You Can’t Buy Elbow Grease

Dear Reader,

Buying used products can be hit-or-miss. While I have been very happy and grateful to buy and receive used clothes and supplies, every once in a while I am blown away for all the wrong reasons. My most recent used purchase was a beautiful red bicycle… or so it seemed.

If you follow my blog, you may remember that I purchased a used folding bike earlier this past year (more here) and had some problems with it (more here). One of the main reasons that I bought this particular bike was because of its folding function. When I met the woman selling the bike, I asked how to fold it and she admitted to me that she had never even tried. The bike had been professionally assembled and the woman said that a special tool was needed to unhinge the latch (which she did not have by the way). I was very disappointed by this news, however, I was excited about the bike all the same so I did not focus too much on this HUGE let down.

While I have ridden the folding bike a handful of times, it is not the most comfortable ride. Furthermore, without the ability to fold the bike, I wondered whether I should just give up on it and get another bike…. So, more than half a year later, when I saw a shiny red bike for sale on Facebook for under $100, I pounced on the opportunity.

A few weeks after we made the deal on Facebook, I met the bike owner, let’s call her Kyra, near a T station to make the exchange. I could clearly make out Kyra riding up on the bike and my first thought was that this woman is much shorter than I am. The seat and handlebars were way too low for me and the screws were so tight that I couldn’t adjust the bike height. Also, while the bike looked shiny in the pictures, in reality, it had more than just the “little rust” that Kyra claimed on the Facebook listing. Finally, the brakes squeak a lot, and the right brake is… “passed its prime.” But still, because everything seemed safe (and Kyra and I chatted about this) and because the seat could be adjusted with a wrench, I went through with the purchase.

Although I was excited to have this “new” bike (it was a smooth ride, all things considered), I was unsettled that my bike was so rusty and old looking. To remedy this, I decided to put in a bit of sweat equity.

Adjusting the seat and handlebar height was easy enough with a wrench, but the bike was still just a wee bit too short for me. When advertising the bike, Kyra stated that it should be suitable for anyone between 5’1” and 5’9” — a broad estimate. Kyra was 5’1” tops and with her inability to adjust the bike seat, I’m convinced that her upper “estimate” was based on absolutely nothing.

After the seat was adjusted, my next biggest concern was the rust. To get rid of it, I used a 1-to-1 ratio mixture of apple cider vinegar and baking soda. Following instructions that I found online, I coated the rusty bits with the pasty mixture, let it sit, and then scrubbed at it with both steel wool and aluminum foil. There was so much rust that my arms became sore even though I did not get even half the rust off. Disappointed by this outcome, I also took the time to clean off the other bike surfaces (including the seat, etc.) with soapy water to get it looking a little less dirty.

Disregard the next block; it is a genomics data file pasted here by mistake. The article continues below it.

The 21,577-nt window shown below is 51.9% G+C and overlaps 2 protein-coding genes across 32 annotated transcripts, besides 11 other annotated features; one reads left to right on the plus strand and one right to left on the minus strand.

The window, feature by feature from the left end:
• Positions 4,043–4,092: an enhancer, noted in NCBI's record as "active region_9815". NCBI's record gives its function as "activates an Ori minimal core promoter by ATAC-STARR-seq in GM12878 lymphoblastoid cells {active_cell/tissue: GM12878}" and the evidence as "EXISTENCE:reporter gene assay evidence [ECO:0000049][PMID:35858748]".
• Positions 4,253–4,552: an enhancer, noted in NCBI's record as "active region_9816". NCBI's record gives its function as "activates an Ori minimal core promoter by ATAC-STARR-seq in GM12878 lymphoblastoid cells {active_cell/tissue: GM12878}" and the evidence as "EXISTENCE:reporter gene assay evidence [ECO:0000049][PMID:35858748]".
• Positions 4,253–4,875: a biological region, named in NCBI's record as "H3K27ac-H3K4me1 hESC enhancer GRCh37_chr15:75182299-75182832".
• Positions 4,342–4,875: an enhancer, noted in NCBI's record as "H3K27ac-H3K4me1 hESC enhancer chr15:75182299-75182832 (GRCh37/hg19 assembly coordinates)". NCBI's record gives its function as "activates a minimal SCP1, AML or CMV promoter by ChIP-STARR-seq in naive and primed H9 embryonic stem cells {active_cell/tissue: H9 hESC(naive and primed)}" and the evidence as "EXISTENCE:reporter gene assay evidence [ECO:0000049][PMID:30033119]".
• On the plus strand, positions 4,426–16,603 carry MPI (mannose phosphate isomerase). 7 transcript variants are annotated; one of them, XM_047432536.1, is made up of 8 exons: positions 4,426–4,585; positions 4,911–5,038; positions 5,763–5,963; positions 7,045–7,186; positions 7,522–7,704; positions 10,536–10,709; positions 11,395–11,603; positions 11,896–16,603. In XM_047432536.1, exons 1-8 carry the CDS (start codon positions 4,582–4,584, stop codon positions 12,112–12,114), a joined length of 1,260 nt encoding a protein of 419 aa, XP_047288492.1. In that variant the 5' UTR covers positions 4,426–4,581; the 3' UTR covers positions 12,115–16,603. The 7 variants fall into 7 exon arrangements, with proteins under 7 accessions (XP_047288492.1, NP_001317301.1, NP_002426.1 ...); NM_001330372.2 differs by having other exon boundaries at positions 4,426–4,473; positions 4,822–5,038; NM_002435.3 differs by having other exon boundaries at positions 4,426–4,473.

Elbow grease, sweat equity, or whatever you want to call it is code for hard labor. I must say that I labored HARD and still my final product only looks marginally better than when purchased (the before/ after pictures only show my most successful rust removal section 😉 ).

My rusty, little red bike has given me a new appreciation for my sleek (non-)folding one. And, as good fortune should have it, on one of my hikes, I met someone who also has a folding bike. She was puzzled by my declaration that I needed a tool to fold mine, which made me question why I held fast to that idea. Upon some internet research, I was stunned to see that I did not need a tool at all! In fact, it seems that the screws were just fastened so tightly that I could not unlatch the latch with my own hands. So, with the aid of my swiss army knife and many minutes sweating, twisting, pulling, and pushing I finally managed fold my bike after nearly a year of ownership!

Instead of putting in the time to resolve my folding bike issue, I jumped to buy another bike. Whether new or used, bikes take work.

I’m happy to say that my folding bike is now fully functioning, and my rusty, red bike is a little less rusty and still a little too small for me (I may need to find this fella a new home). Buying used items can be a win-win (and it cuts down on waste), perhaps, this little guy will work well for the next rider.



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